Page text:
“The product doesn’t sell the product,” says Dane Petchul, the owner of Long Term Care Insurance Pros in Irvine, Calif. “You can go through all of the options and the numbers all day and still not sell the product.”
That proclamation sounds ominous for financial professionals who specialize in LTCI. But Petchul doesn’t mean it that way. He simply knows, as do LTCI specialists across the country, that the LTCI sale is not like the sale of other insurance and financial products. Long term care insurance, even though it is gaining traction and being talked about more, is still a long sell. It is still an emotional sale. It is still a sale that depends on building a case for the product without necessarily highlighting the product.
The experts know consumers won’t buy LTCI until they see the need and respond to it emotionally. It’s up to advisors to build that need in the client’s mind and tie it to their emotions — whether that’s protecting their family or themselves from being caught in a caregiving situation.
Talking it out
“If a person knows they need it, they’ll find a way to afford it,” says Mark Wardell, a partner with Long Term Care Financial Partners, based in Memphis, Tenn.
Wardell and other specialists say that while price invariably comes up in the LTCI conversation, cost is almost never the bottom-line reason for purchasing or not purchasing coverage. Perhaps the best way to begin building the case for LTCI is to have people talk about their own experiences with long term care situations, whether it was with a grandparent or a parent or a friend’s family. And often advisors have to dig a little deeper with more probing questions. Janis Adams, an LTCI specialist based in Dana Point, Calif., says it comes down to putting life situations in perspective sometimes, because while other people’s stories can be compelling, it really takes a personal example to sway them.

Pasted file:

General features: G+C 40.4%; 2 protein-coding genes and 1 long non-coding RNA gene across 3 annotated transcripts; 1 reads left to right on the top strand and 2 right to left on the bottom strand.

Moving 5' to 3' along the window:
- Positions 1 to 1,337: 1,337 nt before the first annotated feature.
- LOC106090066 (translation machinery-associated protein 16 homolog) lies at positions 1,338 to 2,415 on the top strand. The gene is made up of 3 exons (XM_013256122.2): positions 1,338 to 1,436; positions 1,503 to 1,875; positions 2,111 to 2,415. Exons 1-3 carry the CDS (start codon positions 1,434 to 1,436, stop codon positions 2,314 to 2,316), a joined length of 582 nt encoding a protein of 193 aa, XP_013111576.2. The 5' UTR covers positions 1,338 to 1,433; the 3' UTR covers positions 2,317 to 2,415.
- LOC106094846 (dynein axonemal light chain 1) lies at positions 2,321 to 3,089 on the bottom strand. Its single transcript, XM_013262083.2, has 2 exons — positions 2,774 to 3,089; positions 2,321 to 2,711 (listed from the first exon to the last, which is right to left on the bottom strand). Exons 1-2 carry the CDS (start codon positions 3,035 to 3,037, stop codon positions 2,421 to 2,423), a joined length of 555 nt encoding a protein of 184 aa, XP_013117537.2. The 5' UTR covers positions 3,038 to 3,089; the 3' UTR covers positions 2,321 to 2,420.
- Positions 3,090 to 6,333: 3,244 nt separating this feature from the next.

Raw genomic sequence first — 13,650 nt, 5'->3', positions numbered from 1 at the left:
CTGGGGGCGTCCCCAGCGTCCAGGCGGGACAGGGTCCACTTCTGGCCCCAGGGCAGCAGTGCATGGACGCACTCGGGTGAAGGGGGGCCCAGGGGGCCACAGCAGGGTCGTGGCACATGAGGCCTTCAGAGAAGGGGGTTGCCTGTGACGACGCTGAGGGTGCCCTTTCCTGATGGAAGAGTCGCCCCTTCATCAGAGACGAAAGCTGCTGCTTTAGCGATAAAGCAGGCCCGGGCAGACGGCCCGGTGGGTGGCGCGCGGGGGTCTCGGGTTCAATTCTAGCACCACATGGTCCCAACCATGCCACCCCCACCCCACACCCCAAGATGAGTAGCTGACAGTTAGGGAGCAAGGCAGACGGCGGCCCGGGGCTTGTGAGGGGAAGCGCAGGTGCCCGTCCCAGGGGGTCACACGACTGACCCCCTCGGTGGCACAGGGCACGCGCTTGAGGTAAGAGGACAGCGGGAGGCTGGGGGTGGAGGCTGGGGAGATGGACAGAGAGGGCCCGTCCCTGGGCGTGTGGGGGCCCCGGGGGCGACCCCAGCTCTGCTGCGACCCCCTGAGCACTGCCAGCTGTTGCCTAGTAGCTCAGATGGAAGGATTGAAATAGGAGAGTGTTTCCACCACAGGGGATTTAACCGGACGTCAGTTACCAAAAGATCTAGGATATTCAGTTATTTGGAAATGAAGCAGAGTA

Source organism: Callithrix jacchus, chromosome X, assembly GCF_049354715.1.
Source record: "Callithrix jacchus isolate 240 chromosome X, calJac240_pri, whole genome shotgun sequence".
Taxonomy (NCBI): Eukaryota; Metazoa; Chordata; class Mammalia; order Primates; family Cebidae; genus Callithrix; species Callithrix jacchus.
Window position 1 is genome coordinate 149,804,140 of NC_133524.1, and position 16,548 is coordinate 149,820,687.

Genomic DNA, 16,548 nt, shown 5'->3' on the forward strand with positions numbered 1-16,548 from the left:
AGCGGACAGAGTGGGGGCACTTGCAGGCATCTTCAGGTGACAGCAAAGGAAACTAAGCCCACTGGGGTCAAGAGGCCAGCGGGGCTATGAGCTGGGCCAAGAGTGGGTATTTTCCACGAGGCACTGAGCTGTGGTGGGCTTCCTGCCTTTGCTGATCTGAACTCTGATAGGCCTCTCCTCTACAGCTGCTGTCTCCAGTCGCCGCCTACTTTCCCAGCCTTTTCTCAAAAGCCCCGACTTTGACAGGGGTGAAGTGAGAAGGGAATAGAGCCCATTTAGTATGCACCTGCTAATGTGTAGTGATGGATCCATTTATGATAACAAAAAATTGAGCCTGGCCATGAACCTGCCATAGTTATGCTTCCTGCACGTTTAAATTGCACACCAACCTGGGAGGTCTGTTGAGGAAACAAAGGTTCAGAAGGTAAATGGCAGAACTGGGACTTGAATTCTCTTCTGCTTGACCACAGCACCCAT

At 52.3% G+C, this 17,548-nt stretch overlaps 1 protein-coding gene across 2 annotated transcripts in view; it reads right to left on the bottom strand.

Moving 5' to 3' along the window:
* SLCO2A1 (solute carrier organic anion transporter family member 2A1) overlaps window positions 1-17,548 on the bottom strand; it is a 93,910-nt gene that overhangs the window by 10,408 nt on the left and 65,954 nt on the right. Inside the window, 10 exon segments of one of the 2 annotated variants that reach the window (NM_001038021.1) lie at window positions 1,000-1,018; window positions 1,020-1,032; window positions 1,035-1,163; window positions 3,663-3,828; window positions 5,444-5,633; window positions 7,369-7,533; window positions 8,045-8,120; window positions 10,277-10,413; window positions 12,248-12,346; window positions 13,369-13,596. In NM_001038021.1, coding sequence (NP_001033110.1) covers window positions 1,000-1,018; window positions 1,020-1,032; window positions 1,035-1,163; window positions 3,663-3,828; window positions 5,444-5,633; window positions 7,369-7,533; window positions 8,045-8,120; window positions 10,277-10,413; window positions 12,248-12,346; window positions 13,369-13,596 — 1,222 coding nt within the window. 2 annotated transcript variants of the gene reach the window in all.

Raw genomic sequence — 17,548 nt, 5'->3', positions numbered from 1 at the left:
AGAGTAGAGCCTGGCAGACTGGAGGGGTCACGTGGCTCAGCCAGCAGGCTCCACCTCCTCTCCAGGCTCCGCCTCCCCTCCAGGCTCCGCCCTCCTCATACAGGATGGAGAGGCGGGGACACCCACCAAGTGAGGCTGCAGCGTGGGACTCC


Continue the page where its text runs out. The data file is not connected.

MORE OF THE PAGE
“Sometimes you have to bring it out of them,” she says. “People don’t always see grandma taking care of grandpa as a long term care situation, but it is.”
Mary Steichen, president of Insurance Care Associates, in Oklahoma City, agrees. She says most people won’t even consider LTCI until they have a caregiving situation that hits close to home, and the only way for an advisor to find that out is to “get them to talk about their own story.” There may be something they’ve overlooked until they start thinking about their family situation and incidents from the past.
“Something drove them to see an LTCI specialist,” Steichen says. “Find out what it was that peaked their interest and build on it.”